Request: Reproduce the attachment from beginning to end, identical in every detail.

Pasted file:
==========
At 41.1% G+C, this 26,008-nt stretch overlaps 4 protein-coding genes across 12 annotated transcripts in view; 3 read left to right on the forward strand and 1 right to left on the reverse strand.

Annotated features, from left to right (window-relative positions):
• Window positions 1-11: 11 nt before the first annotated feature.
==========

At 41.1% G+C, this 26,008-nt stretch overlaps 4 protein-coding genes across 12 annotated transcripts in view; 3 read left to right on the forward strand and 1 right to left on the reverse strand.

Annotated features, from left to right (window-relative positions):
• Window positions 1-11: 11 nt before the first annotated feature.